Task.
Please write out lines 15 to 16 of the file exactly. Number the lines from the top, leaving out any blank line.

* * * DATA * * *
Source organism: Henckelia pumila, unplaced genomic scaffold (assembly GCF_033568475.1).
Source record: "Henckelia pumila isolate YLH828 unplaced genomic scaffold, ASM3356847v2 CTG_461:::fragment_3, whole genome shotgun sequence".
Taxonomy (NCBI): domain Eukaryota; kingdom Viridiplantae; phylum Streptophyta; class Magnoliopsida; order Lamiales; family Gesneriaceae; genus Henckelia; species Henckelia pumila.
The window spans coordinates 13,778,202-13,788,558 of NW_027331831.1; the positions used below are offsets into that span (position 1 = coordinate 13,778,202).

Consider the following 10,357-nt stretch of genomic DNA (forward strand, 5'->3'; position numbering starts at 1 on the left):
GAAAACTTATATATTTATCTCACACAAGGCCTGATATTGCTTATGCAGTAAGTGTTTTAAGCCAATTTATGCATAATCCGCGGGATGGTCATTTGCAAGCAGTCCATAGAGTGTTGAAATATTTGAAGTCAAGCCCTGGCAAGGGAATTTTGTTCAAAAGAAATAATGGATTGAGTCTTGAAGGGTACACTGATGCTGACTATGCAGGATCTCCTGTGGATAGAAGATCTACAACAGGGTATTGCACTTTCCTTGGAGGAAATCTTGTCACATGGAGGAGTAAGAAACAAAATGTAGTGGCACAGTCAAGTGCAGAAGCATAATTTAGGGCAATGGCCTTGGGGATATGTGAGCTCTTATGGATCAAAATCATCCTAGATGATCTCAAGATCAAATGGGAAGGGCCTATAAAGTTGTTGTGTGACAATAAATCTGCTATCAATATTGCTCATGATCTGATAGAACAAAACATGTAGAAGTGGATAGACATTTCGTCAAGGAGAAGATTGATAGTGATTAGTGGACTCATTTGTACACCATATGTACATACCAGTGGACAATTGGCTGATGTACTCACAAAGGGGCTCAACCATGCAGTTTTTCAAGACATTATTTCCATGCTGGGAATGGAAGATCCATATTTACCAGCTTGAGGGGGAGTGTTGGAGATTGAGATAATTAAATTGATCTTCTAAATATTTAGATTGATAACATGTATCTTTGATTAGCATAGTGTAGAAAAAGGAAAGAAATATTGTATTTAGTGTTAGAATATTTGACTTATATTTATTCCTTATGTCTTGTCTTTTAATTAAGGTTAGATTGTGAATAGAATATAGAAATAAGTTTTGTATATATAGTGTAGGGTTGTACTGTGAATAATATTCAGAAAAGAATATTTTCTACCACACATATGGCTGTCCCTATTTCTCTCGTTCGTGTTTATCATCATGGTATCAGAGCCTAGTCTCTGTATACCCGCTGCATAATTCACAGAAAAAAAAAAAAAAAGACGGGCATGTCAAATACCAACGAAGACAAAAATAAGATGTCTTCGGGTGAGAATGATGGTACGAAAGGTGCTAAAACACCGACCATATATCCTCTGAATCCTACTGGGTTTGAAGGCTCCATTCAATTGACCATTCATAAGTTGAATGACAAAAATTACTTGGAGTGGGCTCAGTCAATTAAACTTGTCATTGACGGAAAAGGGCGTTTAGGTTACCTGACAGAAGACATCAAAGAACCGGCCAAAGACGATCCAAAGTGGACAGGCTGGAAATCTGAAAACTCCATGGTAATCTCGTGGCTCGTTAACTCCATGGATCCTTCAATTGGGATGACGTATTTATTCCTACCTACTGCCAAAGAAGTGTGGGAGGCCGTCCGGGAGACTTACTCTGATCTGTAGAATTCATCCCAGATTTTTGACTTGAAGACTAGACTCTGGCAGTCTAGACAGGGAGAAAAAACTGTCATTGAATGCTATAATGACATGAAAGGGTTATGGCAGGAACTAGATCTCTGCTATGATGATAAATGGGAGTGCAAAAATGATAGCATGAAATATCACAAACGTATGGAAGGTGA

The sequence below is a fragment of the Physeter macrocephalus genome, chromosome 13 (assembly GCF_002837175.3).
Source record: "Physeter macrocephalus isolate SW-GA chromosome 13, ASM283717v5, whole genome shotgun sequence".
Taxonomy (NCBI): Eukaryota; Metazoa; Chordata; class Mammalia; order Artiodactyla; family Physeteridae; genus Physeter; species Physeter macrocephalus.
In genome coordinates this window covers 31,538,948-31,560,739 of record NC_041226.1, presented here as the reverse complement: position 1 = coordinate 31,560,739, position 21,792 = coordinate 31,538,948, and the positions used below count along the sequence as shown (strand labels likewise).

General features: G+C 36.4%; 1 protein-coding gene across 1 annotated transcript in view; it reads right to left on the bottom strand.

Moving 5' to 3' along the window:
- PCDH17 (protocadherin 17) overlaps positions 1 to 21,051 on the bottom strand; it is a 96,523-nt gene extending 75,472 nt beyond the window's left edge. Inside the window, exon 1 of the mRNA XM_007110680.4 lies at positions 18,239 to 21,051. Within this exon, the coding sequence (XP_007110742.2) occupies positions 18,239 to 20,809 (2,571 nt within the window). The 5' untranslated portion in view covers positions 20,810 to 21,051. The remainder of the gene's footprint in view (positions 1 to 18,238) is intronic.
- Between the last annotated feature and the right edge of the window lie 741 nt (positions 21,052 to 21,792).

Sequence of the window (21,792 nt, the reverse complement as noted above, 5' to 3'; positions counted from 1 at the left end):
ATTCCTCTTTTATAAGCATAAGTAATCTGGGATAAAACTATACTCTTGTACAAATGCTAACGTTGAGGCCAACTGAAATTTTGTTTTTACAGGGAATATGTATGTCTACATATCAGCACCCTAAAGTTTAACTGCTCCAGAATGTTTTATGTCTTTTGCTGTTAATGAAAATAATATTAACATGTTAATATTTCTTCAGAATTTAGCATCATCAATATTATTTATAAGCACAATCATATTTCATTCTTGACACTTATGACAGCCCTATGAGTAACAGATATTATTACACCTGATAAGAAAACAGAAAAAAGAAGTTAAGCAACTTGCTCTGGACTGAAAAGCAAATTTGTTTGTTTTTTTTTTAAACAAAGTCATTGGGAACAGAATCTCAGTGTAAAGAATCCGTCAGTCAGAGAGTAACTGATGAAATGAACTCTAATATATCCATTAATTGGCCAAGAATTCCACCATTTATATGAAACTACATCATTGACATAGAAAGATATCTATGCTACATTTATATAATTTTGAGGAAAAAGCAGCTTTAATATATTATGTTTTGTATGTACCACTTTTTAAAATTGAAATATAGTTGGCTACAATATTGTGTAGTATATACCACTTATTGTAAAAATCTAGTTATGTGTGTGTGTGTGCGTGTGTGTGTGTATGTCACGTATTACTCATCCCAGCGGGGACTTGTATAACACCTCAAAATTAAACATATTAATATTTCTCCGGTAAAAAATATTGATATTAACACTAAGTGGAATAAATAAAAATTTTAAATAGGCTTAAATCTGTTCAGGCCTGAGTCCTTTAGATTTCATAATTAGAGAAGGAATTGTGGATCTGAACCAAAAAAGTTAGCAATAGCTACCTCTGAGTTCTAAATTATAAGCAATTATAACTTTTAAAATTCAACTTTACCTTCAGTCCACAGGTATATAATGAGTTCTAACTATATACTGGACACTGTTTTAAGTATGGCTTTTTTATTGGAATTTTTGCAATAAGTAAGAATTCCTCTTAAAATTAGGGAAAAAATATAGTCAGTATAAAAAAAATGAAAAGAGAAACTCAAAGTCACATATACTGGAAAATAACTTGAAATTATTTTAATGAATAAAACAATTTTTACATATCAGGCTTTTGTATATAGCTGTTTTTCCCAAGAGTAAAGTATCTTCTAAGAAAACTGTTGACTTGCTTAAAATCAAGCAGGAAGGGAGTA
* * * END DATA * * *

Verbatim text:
Sequence of the window (21,792 nt, the reverse complement as noted above, 5' to 3'; positions counted from 1 at the left end):
ATTCCTCTTTTATAAGCATAAGTAATCTGGGATAAAACTATACTCTTGTACAAATGCTAACGTTGAGGCCAACTGAAATTTTGTTTTTACAGGGAATATGTATGTCTACATATCAGCACCCTAAAGTTTAACTGCTCCAGAATGTTTTATGTCTTTTGCTGTTAATGAAAATAATATTAACATGTTAATATTTCTTCAGAATTTAGCATCATCAATATTATTTATAAGCACAATCATATTTCATTCTTGACACTTATGACAGCCCTATGAGTAACAGATATTATTACACCTGATAAGAAAACAGAAAAAAGAAGTTAAGCAACTTGCTCTGGACTGAAAAGCAAATTTGTTTGTTTTTTTTTTAAACAAAGTCATTGGGAACAGAATCTCAGTGTAAAGAATCCGTCAGTCAGAGAGTAACTGATGAAATGAACTCTAATATATCCATTAATTGGCCAAGAATTCCACCATTTATATGAAACTACATCATTGACATAGAAAGATATCTATGCTACATTTATATAATTTTGAGGAAAAAGCAGCTTTAATATATTATGTTTTGTATGTACCACTTTTTAAAATTGAAATATAGTTGGCTACAATATTGTGTAGTATATACCACTTATTGTAAAAATCTAGTTATGTGTGTGTGTGTGCGTGTGTGTGTGTATGTCACGTATTACTCATCCCAGCGGGGACTTGTATAACACCTCAAAATTAAACATATTAATATTTCTCCGGTAAAAAATATTGATATTAACACTAAGTGGAATAAATAAAAATTTTAAATAGGCTTAAATCTGTTCAGGCCTGAGTCCTTTAGATTTCATAATTAGAGAAGGAATTGTGGATCTGAACCAAAAAAGTTAGCAATAGCTACCTCTGAGTTCTAAATTATAAGCAATTATAACTTTTAAAATTCAACTTTACCTTCAGTCCACAGGTATATAATGAGTTCTAACTATATACTGGACACTGTTTTAAGTATGGCTTTTTTATTGGAATTTTTGCAATAAGTAAGAATTCCTCTTAAAATTAGGGAAAAAATATAGTCAGTATAAAAAAAATGAAAAGAGAAACTCAAAGTCACATATACTGGAAAATAACTTGAAATTATTTTAATGAATAAAACAATTTTTACATATCAGGCTTTTGTATATAGCTGTTTTTCCCAAGAGTAAAGTATCTTCTAAGAAAACTGTTGACTTGCTTAAAATCAAGCAGGAAGGGAGTA